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MECHANICS

TOPICS

One- Dimensional Wave Functions & Expectation

Values

The Particle Under Boundary Conditions

The Schrodinger Equation

The particle in a BOX

A particle in a Well of finite Height

Tunneling Through a Potential Energy Barrier

The Scanning Tunneling Microscope

The Simple Harmonic Oscillator

Text Book

PHYSICS for Scientists and Engineers

with Modern Physics (6th ed)

By Serway & Jewett

MIT- MANIPAL

BE-PHYSICS-QUANTUM MECHANICS-201011

electromagnetic radiation exhibit wave and particle

nature

depending

on

the

phenomenon

being

observed.

Making a conceptual connection between particles

and waves,

have

as

Probabilit

y

V

E2

and matter-the probability per unit volume of finding

the particle is proportional to the square of the

amplitude of a wave representing the particle, even if

the amplitude of the de Broglie wave associated with a

particle is generally not a measureable quantity.

particle is called probability amplitude, or the wave

function, and is denoted by .

depends on the positions of all the particles in the

system and on time and can be written as

(rj,t) = (rj) eit ,

where rj is the position vector of the jTH particle in the

system.

For any system in which the potential energy is timeindependent and depends only on the positions of

particles within the system, the important information

about the system is contained within the space part

of the wave function.

||2 is always real and positive, and is proportional to the

probability per unit volume, of finding the particle at a

given point at some instant.

If represents a single

relative probability per unit volume that the particle will

be found at any given point in the volume.

One-Dimensional

Wave

Functions

and

Expectation Values

=

along the x axis

P(x) dx = ||2 dx is the probability to find

the particle in the infinitesimal interval dx

around the point x. The probability of finding

the particle in the arbitrary interval a x b is

Pab

2 dx

a x b is the area under the probability density curve

from a to b.

The total probability of finding the particle is

1.

normalization:

dx 1

equation and can be computed from it.

All the

and momentum, can be derived from a knowledge of .

particle

after

many

measurements

is

called

x x dx

with the particle is

f (x) f (x) dx

the

The

important

mathematical

features

of

a system are

(x) may be a complex function or a real

(i)

(ii) (x), must be finite, continuous and single

valued every where;

(iii) The space derivatives of , must be finite,

continuous and single valued every where;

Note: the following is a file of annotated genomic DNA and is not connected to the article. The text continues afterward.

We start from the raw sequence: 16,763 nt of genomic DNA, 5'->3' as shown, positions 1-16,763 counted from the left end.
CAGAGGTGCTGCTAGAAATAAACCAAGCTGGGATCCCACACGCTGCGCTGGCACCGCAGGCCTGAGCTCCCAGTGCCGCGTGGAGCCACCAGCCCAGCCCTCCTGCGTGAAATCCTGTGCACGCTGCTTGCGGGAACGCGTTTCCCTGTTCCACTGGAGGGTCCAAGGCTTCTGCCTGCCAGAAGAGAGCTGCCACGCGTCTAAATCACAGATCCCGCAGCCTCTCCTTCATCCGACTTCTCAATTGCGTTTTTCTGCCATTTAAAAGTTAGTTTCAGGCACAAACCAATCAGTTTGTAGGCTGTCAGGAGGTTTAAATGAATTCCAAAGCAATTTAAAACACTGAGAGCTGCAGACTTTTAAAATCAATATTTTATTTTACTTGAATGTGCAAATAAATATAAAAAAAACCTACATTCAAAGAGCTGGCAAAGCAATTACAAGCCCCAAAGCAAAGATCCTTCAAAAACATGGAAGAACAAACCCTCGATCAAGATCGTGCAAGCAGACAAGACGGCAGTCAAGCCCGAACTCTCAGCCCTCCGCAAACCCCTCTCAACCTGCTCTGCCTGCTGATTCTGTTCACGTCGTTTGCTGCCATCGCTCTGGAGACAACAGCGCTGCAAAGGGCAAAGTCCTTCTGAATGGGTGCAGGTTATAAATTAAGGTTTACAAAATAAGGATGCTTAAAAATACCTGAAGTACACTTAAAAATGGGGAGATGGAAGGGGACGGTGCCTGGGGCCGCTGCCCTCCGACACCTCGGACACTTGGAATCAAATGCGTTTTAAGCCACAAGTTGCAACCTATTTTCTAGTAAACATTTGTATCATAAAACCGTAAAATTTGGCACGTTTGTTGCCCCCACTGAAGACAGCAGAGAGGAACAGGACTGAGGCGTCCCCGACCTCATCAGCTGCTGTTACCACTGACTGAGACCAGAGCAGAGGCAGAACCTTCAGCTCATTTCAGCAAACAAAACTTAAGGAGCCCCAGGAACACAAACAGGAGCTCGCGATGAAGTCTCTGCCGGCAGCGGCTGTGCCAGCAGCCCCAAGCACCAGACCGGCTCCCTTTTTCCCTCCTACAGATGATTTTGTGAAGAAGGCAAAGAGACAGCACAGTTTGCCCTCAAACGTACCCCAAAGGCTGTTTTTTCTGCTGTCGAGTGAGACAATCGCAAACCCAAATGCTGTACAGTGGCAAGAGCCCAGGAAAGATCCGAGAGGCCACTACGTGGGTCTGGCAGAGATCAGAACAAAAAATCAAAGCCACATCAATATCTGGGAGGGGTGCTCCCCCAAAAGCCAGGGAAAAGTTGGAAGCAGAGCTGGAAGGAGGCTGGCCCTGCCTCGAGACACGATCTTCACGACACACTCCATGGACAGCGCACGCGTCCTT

(iv)

must be normalizable.

Wave function

waves

( x, y , z , t )

Is denoted by

which contains

Probability density ,I I2 = I * I

Orthogonalised condition, means certainty of

2

I

I

absence of particle at a given

time.dxdydz 0

Normalized condition,

2

presence of particle at a givenI

time.

I dxdydz 1

equation (x) = A e

ax2

is normalized?

(B) What is the expectation value of x for this

particle?

Solution:

dx 1

Ae

ax )

dx 1

2 ax 2

dx 1

2 ax

dx A

2 ax

dx A

2 A2 e 2 ax dx 1

0

2 1

1

2 A

2

2

a

2 ax 2

dx 1

e

0

2 ax 2

1

dx

2 2a

2a

A

1/ 4

x x dx

Ae

A

xe

xe

ax 2

2 ax 2

xe

2 ax 2

xAe

ax 2

dx

dx

2 ax 2

dx xe

dx xe

0

x 0

2 ax 2

2 ax 2

dx

dx

i(5.0 1010 x)

( x) A e

wavelength, (b) its momentum, and (c) its

kinetic energy in electron volts.

Solution:

i(5.0 1010 x)

( x) A e

( x) Ae

i ( 5.01010 x )

2

k

(a )

2

2

10

1.26 x10 m

10

k

5 x10

34

(b)

h 6.626.x10

24

p

5

.

27

x

10

kg.m / s

10

1.26 x10

P 2 (5.27 x10 24 ) 2

17

(c ) K

31

2m 2 x9.11x10

The appropriate wave equation for matter waves was

developed by Schrdinger. Schrdinger equation as it

applies to a particle of mass m confined to moving

along

U

2

2m dx

2

system (the particle and its environment).

U

2

2m dx

2

dimensional,

time-independent

Schrdinger

equation.

Application of Schrdinger equation to the

[1] Particle in a box

[2]Particle in an infinite square well.

one-

bouncing between two impenetrable walls separated by a

distance L is shown.

U(x) = 0,

for

0 < x < L,

Since U (x) = , for x < 0, x > L ,

(x) =0 in these regions.

Also (x =0) =0 and (x =L) =0.

Only those wave functions that satisfy these boundary

conditions are allowed.

In the region 0 < x < L, where U = 0, the Schrdinger

equation takes the form

d2

dx 2

2m

E

2

0,

d

2mE

2

2

k , where k 2 or k

2

dx

2mE

equation is (x) = A sin(kx) + B cos(kx) where A and B

are

constants

determined

by

the

boundary

normalization conditions.

Applying the first boundary condition,

i.e., at x = 0, = 0

leads to

0 = A sin 0 + B cos 0

or B = 0 ,

and at x = L , = 0 ,

0 = A sin(kL) + B cos(kL) = A sin(kL) + 0 ,

and

since A 0 , sin(kL) = 0 .

kL =

n ;

2

k

( n = 1, 2, 3, ..)

2mE

,

or

L n

2

k L

2mE

L n

quantized energy value, En , where

En

h2 2

n Where n = 1, 2 , 3 ..

2

8 mL

h

The lowest allowed energy (n 1), E1

2

8 mL

Excited states corresponds to n = 2, 3, 4 ---- have

energies given by 4E1 , 9E1 , 16E1 ---.

Energy level diagram for a

particle confined to a onedimensional box of length L.

The lowest allowed energy is

E1 = h2/8mL2.

According to quantum mechanics, the particle can never

be at rest.

(x) = A sin(kx) + B cos(kx)

B=0 and k=n /L A=?

n ( x)

n x

A sin

dx 1

n x

0 A sin L dx 1

2

or

2n x

A 1 cos

dx

L

0

2

A2

2

A2

0 dx 2

2nx

0 cos L dx 1

L

A

2

x]

0

A L

sin 2n

2 2n

xL

2

A2

= 1

0

2

A =

L

L 0 =

2 1

we get , n x

2

n x